Scorsese compiles an A-list cast for the film, highlighted by the performance of Daniel Day-Lewis as Bill the Butcher. Day-Lewis commands every scenes he appears in and creates a character that is complex and frightening. This is the sort of memorable role that might have been considered a career-defining performance, if only Day-Lewis hadn't followed it up by playing Daniel Plainview in There Will Be Blood. Elsewhere, there are solid supporting turns from old pros like Jim Broadbent (Hot Fuzz), Brendan Gleeson (In Bruges), John C. Reilly (Magnolia), and Liam Neeson (Kingdom of Heaven), though none of these individuals is permitted more than a small handful of noteworthy scenes.
This is a pretty solid hi-def transfer, further accentuating the sharp attention to detail in the production and costume design. As far as Blu-ray transfers go, this one is just about average. It won't knock your socks off, but it's pretty stellar. The uncompressed sound is very well balanced, and there's some dynamic subwoofer action during the film's explosive finale. Bonus features are carried over from the previous DVD release. The supplements seem generous, but I was left unsatisfied by them. The featurettes and documentaries focus on production design and the historical background, and Scorsese's commentary provides more of the same. However, there's a disappointing lack of discussion of the film's themes and ideas, and even less discussion of the problems that plagued the film's production and release.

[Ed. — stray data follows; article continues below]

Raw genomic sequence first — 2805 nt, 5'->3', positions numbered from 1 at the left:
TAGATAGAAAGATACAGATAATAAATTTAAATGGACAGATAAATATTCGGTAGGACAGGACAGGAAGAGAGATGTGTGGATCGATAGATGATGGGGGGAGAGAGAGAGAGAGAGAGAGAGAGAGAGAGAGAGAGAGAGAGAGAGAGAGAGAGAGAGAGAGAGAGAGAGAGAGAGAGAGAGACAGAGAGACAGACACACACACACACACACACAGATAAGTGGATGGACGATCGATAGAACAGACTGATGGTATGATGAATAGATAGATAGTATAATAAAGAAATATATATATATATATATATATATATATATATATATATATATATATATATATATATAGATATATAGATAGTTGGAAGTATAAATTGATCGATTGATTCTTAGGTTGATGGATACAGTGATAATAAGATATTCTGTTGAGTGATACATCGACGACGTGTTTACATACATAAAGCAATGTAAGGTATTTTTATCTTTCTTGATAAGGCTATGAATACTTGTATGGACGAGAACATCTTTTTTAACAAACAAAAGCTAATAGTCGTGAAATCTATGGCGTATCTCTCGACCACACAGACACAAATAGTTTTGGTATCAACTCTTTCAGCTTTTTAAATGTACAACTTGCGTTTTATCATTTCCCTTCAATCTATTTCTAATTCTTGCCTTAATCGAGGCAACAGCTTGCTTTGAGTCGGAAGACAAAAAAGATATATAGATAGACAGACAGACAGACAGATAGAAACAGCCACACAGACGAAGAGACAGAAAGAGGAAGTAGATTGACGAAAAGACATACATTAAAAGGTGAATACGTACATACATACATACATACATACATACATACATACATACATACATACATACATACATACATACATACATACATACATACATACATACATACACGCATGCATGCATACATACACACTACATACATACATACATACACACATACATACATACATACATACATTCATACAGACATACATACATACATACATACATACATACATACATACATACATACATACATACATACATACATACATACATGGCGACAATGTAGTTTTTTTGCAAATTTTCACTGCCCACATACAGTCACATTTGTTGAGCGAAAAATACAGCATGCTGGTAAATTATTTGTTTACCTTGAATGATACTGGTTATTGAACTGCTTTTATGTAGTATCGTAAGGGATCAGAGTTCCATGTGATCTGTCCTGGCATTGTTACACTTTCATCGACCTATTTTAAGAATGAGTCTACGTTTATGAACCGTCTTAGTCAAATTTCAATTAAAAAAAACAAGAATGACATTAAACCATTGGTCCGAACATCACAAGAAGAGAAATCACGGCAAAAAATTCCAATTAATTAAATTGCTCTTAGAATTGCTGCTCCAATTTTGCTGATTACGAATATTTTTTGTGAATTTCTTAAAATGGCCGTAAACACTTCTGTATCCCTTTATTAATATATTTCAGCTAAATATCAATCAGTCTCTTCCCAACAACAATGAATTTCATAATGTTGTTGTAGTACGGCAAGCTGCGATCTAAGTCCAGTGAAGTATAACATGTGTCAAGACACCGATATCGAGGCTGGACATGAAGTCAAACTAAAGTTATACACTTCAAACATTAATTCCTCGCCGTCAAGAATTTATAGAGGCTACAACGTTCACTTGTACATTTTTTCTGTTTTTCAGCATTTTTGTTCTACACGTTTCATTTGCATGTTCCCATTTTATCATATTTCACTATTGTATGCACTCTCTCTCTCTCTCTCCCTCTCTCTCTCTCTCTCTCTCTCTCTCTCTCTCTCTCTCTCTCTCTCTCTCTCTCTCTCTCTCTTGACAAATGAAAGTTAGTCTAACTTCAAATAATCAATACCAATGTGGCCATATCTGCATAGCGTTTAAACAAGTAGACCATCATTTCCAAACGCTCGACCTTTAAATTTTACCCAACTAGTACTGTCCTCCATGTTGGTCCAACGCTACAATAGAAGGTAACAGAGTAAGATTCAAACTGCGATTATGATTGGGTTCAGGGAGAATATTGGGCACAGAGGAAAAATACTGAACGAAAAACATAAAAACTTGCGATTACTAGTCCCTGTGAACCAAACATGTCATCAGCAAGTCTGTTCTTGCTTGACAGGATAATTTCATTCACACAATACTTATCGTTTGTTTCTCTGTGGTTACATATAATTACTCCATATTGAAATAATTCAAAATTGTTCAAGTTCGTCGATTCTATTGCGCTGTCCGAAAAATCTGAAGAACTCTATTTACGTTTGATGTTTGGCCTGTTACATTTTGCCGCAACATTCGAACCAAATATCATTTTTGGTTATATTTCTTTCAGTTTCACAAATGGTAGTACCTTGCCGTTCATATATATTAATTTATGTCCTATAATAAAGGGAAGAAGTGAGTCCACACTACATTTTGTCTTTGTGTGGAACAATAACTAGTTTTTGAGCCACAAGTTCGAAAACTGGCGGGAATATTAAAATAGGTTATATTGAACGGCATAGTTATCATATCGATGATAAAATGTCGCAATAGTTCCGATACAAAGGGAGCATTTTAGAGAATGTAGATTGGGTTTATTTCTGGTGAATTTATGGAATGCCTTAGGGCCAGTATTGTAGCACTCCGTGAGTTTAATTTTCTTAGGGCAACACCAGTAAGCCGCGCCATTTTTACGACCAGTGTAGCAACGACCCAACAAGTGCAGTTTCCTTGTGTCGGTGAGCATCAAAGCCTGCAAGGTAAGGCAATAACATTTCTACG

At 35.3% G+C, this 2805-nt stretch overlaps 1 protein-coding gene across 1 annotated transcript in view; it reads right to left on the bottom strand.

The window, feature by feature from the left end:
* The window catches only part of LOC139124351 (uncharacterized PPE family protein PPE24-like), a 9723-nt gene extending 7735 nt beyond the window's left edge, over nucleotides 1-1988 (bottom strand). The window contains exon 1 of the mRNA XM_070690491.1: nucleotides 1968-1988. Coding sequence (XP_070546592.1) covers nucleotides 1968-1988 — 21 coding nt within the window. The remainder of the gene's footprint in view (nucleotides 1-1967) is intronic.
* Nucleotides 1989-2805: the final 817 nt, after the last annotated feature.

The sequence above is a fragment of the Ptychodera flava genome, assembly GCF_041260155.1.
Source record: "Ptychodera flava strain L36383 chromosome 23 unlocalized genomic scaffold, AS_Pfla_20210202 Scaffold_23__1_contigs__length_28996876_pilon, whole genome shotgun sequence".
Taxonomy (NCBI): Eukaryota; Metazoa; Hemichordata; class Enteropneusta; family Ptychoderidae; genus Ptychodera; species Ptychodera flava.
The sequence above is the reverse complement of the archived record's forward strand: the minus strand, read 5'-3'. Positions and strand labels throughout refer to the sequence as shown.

The Rebuttal Witnesses
Leonardo DiCaprio has turned into a pretty fine actor in recent times, but I don't think he was ready to take on the lead role in Gangs of New York back in 2002. His performance as a lover/fighter is unconvincing, and DiCaprio doesn't seem capable of sinking deep enough into the role to shed his familiar movie-star persona. Even less convincing is the performance of Cameron Diaz as a pickpocket prostitute. Diaz can play certain roles well enough, but she has rather limited range as an actress, and this particular role is well outside that range.
Originally, composer Elmer Bernstein had provided a score for the entire film (having previously worked with Scorsese on Cape Fear, The Age of Innocence, and Bringing Out the Dead). However, Bernstein's efforts were ultimately rejected, and Scorsese took an oddly anachronistic approach for the film's soundtrack. While various songs of the period are littered through the film as source music, Scorsese also employs very modern contributions from Peter Gabriel and U2 for the film. While the music is terrific on its own, it does have a tendency to take the viewer out of the atmosphere that everyone works so hard create. There are also selections from a concert work by composer Howard Shore, and these work well enough. Still, this is a pretty problematic and unfocused soundtrack that is a liability overall.
Though not Scorsese's best work, Gangs of New York is still an engaging film that doesn't feel too long despite a running time of nearly three hours. Recommended.
I've accepted a generous bribe from Boss Tweed. Not guilty.
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Scales of Justice
• Costume Design Featurette